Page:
Advertisement

How many people die from the flu each year?

There are several factors that make it difficult to determine accurate numbers of deaths caused by flu, regardless of reporting. Some of the challenges in counting flu-associated deaths include:

  • the sheer number of deaths to be counted
  • the lack of testing (not everyone that dies with an influenza-like illness is tested for the flu)
  • the different medical coding of deaths (influenza-associated deaths are often a result of complications due to underlying medical problems, and this may be difficult to sort out)

Unlike flu deaths in children, flu deaths in adults are not nationally reportable. However, the CDC uses mortality data collected by the National Center for Health Statistics to monitor relative levels of flu-associated deaths. This system tracks the proportion of death certificates processed that list pneumonia or influenza as the underlying or contributing cause of death of the total deaths reported. This system provides an overall indication of whether flu-associated deaths are increased, but does not provide an exact number of how many people died from flu.

The flu is a potentially serious disease that can lead to hospitalization or, in severe cases, death. Even healthy people can become very sick from the flu. Death rates from the flu vary from season to season. Annual flu-related deaths have ranged from a low of 3,000 to a high of 49,000 between 1976 and 2007, according to the Centers for Disease Control and Prevention (CDC). Outbreaks frequently start in school-age children, who carry the virus home and spread it to other groups.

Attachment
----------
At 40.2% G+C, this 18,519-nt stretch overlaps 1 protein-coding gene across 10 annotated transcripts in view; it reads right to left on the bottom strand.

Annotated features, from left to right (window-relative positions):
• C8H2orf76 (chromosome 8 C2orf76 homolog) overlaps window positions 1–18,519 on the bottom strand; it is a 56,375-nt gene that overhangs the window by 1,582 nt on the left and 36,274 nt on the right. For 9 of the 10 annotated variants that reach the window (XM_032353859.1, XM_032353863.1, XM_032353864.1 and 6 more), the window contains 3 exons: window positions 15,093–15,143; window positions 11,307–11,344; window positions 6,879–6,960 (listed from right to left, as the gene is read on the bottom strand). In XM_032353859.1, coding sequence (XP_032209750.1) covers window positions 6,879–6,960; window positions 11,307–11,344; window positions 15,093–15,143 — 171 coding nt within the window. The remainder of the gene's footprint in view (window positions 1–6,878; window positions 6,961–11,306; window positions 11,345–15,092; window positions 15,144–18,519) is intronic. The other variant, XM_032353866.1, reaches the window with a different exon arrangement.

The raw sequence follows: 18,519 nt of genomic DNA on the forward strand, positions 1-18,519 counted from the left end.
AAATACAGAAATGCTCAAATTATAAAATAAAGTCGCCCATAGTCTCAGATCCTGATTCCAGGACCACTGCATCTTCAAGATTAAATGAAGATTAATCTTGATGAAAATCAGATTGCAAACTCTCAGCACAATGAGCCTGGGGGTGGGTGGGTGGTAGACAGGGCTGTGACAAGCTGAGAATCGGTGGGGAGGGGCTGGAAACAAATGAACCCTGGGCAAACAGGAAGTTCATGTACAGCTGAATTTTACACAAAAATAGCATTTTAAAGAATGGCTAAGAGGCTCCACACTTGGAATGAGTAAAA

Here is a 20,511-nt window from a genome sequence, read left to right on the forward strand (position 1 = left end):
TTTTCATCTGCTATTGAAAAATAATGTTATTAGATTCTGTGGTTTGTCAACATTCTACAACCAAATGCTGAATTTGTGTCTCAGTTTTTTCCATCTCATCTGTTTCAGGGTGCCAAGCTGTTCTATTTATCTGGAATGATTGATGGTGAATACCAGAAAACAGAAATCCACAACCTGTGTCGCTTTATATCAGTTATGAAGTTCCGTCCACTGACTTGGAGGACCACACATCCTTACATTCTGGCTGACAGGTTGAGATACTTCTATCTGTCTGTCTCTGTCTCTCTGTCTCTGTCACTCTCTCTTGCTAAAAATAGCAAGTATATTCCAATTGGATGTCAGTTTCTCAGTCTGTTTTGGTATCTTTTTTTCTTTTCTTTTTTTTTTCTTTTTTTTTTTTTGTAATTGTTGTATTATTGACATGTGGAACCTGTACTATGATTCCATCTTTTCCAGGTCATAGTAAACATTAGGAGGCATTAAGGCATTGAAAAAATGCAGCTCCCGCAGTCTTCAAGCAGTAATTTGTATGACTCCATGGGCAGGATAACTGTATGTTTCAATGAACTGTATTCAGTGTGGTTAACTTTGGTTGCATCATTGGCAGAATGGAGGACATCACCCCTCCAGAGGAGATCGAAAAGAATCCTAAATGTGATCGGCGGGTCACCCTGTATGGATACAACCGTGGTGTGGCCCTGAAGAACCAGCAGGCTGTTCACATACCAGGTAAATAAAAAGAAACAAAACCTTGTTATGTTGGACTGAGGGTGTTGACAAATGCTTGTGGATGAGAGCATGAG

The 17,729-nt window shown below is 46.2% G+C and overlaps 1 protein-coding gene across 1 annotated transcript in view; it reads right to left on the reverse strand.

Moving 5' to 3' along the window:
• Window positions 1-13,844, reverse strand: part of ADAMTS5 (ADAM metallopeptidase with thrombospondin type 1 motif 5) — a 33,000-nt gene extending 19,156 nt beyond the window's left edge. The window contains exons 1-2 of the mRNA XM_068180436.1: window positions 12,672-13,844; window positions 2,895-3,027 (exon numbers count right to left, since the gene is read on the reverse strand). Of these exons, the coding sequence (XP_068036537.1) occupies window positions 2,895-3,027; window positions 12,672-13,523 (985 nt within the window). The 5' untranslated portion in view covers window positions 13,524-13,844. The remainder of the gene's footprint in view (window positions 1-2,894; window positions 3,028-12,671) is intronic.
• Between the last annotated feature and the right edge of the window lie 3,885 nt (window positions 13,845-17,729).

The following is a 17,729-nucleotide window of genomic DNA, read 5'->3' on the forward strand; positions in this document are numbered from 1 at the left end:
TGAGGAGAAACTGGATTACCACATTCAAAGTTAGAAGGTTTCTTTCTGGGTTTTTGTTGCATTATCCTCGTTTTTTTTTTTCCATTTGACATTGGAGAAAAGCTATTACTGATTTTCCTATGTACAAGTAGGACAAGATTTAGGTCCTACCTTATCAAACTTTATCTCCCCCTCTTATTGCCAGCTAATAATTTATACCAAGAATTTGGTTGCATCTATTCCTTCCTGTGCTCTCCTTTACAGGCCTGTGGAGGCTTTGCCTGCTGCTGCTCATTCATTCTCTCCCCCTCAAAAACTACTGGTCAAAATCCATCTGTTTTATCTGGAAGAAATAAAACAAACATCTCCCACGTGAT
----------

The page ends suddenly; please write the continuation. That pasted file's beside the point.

Flu seasons are unpredictable. The 2011-2012 flu season affected a record-low number of people, while the 2012-2013 flu season was moderately severe. The flu season in the United States commonly peaks in January or February, but it can begin as early as October and continue into May.

Continue Learning about Cold and Flu

All About YOU: Food for the Sick
All About YOU: Food for the Sick
Myth or fact? Starve a cold and feed a fever. Or is it the other way around? Doesn't matter, actually. Whether you have a cold or a fever, you should...
Read More
How can I prevent a cold?
Dr. Clifford W. Bassett, MDDr. Clifford W. Bassett, MD
The following strategies have been shown in various studies to help you reduce your need for boxes a...
More Answers
7 Cold and Flu Myths—Debunked
7 Cold and Flu Myths—Debunked7 Cold and Flu Myths—Debunked7 Cold and Flu Myths—Debunked7 Cold and Flu Myths—Debunked
Get the facts on the cold and flu and keep your family healthy this season.
Start Slideshow
When Should I See A Doctor for a Cold or Flu?
When Should I See A Doctor for a Cold or Flu?

Important: This content reflects information from various individuals and organizations and may offer alternative or opposing points of view. It should not be used for medical advice, diagnosis or treatment. As always, you should consult with your healthcare provider about your specific health needs.